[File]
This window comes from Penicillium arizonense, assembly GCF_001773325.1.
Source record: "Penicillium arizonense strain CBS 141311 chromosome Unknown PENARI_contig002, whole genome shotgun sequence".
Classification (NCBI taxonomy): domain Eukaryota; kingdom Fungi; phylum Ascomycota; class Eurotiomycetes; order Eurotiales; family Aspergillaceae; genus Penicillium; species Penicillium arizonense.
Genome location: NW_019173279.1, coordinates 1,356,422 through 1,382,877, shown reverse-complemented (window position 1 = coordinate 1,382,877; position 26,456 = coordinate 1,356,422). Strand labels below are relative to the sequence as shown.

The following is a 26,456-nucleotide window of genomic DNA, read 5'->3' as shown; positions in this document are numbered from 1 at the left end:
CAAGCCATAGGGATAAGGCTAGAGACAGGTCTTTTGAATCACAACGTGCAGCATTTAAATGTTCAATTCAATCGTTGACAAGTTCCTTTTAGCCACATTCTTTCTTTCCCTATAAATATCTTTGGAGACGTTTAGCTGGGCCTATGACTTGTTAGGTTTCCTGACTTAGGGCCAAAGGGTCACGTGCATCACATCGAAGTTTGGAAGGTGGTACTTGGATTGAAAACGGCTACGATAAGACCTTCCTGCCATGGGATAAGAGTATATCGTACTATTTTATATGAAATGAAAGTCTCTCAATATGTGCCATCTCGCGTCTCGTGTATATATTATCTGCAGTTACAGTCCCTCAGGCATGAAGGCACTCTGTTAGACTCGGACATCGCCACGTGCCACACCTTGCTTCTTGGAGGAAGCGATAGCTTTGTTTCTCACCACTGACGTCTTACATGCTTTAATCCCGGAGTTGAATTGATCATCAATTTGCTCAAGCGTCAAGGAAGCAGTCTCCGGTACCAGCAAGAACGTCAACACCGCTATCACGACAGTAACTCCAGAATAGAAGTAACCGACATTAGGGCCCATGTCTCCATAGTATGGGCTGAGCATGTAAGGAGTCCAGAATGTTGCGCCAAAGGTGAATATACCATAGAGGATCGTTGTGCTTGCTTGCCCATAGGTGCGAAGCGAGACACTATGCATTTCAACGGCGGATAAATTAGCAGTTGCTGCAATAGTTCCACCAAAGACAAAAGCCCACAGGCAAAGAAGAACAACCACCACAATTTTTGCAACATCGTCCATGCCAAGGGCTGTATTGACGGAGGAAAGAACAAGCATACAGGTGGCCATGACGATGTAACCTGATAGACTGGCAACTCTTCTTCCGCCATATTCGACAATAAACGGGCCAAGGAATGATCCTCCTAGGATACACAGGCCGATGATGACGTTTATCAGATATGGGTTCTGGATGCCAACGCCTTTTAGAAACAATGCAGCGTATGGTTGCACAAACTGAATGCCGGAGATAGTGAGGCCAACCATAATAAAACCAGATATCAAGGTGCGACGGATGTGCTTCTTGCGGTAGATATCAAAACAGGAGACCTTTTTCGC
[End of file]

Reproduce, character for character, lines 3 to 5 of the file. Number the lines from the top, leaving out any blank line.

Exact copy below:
Classification (NCBI taxonomy): domain Eukaryota; kingdom Fungi; phylum Ascomycota; class Eurotiomycetes; order Eurotiales; family Aspergillaceae; genus Penicillium; species Penicillium arizonense.
Genome location: NW_019173279.1, coordinates 1,356,422 through 1,382,877, shown reverse-complemented (window position 1 = coordinate 1,382,877; position 26,456 = coordinate 1,356,422). Strand labels below are relative to the sequence as shown.

The following is a 26,456-nucleotide window of genomic DNA, read 5'->3' as shown; positions in this document are numbered from 1 at the left end: